Vision has a central place in leadership. Before we are willing to follow a leader, we want to know where we are going. What will things look like when we get there? The "vision thing," as George H.W. Bush called it, matters for us as citizens, and it matters for those who serve as part of a leader's senior staff.
It is little wonder, then, that people who study and practice leadership have been preoccupied with the notion of vision. Whether leaders achieve the ends to which they aspire has a real effect on our lives and well-being. We want to make our schools better, our businesses more prosperous, our neighborhoods safer and our government more efficient.
For those who work closely with a leader, vision drives their behavior in both a practical sense and in a much deeper way. A leader's vision not only structures what they do in their day-to-day lives but also gives them the sense that what they are doing is meaningful. In fact, good leaders rely on their advisors and confidantes to make sure they keep their eye on the big picture and don't become distracted by things that do not matter in the larger scheme of things.
Factors such as partisanship, which should not matter but often do, can also stand in the way of success. So leaders need advisers who can serve as their "eyes," anticipating roadblocks and negotiating rocky political terrain. Because leaders can hardly see everything and everyone around them, those who work closely with leaders must sometimes play a protective role by openly expressing their loyalty and by "watching the back" of the leader.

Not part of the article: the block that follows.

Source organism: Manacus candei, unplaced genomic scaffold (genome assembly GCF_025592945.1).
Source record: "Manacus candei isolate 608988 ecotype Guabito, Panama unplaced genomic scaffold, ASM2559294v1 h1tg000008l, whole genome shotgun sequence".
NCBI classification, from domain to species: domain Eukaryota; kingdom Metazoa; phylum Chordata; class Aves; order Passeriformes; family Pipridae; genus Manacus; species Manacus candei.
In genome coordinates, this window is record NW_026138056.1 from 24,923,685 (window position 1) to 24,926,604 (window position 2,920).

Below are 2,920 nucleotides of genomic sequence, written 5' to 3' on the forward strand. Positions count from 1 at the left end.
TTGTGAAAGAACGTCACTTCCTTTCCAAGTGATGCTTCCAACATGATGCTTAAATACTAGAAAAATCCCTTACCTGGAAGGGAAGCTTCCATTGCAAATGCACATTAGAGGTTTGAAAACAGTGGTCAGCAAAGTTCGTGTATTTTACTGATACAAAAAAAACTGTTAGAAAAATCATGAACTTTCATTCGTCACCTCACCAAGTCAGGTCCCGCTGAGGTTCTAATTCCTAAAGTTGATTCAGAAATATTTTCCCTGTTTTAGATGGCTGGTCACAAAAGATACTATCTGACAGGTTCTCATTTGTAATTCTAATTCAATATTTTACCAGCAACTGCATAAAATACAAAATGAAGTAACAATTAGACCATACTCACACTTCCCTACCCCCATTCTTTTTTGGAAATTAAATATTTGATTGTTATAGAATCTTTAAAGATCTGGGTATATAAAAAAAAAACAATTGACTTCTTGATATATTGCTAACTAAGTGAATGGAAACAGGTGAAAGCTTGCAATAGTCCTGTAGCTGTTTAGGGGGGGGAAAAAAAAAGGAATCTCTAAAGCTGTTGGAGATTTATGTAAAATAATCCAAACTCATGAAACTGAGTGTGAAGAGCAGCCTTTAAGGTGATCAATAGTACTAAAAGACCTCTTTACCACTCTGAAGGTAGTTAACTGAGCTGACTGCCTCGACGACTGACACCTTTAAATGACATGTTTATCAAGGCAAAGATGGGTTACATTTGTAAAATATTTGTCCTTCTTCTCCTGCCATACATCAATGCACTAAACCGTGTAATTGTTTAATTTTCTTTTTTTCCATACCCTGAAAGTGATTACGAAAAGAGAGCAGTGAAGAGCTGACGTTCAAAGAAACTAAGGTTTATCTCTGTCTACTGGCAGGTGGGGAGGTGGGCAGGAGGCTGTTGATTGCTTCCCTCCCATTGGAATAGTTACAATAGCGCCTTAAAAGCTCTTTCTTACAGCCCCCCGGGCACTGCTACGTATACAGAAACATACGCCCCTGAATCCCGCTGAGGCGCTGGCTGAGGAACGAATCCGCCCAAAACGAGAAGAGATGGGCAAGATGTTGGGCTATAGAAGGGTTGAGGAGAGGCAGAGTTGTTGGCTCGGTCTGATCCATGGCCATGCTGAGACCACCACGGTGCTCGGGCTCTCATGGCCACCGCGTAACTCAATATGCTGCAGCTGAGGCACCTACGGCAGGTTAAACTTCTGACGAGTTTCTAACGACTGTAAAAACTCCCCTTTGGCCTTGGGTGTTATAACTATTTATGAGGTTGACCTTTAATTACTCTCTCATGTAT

But there is another type of vision that is just as critical to good leadership and to what it means to be a good adviser. The best advisers can be trusted to make sure leaders do not lose sight of the means they are using to achieve their ends. Although there are often many ways to get the job done, only some of these ways will be in keeping with the vision the leader is trying to achieve. We expect our leaders to live their values, providing us with a model of their vision. Couple this expectation with the legitimate demand that they comply with rules that apply more generally to others, regardless of how compliance promotes or impedes goal achievement.
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